Dr. Van Biezen has traveled with the PGA Tour for 13 years. He was part of the PGA Tour medical staff for nine years, serving as the on-site chiropractor for about 145 players. “The golf swing is a unilateral movement that creates imbalances in the body, causing misalignments,” says Dr. Van Biezen. “These misalignments cause decentration of joints, resulting in undue stress and wear and tear.”
Today he travels with a number of PGA pros and works with high-level junior and college players at his Dallas office. His main goal is to be sure his clients are as symmetrical as possible in all planes of motion. This helps them get into positions for the golf swing that are efficient and repeatable. “I strongly believe chiropractic care is a must for all ages to play injury free, and for game improvement,” he says. “The game of golf is hard enough — why have your body working against you?”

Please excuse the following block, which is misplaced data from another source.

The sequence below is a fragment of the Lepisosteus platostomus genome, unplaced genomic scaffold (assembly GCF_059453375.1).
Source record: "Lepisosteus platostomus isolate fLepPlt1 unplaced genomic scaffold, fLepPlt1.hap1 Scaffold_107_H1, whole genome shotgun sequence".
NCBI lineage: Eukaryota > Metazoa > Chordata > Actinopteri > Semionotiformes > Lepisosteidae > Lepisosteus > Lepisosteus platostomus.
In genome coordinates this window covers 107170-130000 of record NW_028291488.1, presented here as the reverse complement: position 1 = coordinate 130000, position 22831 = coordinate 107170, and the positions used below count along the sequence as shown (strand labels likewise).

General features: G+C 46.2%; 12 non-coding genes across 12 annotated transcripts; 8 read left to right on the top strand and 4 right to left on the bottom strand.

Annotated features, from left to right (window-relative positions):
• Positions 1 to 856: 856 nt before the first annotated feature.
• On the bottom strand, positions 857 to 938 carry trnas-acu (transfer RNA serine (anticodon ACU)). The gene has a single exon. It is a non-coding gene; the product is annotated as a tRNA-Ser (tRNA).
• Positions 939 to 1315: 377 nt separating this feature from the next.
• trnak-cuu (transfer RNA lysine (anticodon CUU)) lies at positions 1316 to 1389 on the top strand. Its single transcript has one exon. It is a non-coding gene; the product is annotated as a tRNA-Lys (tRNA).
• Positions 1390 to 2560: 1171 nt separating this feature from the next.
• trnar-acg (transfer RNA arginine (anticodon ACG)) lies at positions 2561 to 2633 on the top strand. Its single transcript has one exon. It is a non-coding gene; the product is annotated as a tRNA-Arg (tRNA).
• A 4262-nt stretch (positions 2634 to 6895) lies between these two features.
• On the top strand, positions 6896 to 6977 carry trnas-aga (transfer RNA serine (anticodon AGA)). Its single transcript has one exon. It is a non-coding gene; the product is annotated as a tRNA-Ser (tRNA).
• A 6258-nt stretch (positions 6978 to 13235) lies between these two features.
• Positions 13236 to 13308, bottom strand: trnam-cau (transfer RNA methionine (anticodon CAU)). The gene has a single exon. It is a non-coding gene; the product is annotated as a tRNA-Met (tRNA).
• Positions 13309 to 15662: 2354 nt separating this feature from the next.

Getting in Shape
Market research shows that most golfers believe better equipment will help them play better golf. However, statistical data, based on handicap averages over the past 30 years, prove otherwise.
“In short, the No. 1 barrier to improved performance on the golf course is the physical fitness and conditioning of the person swinging the club,” says Dr. Blanchard. “If you can improve your golf-specific flexibility and golf-specific stability, you can become a more powerful and more consistent golfer.”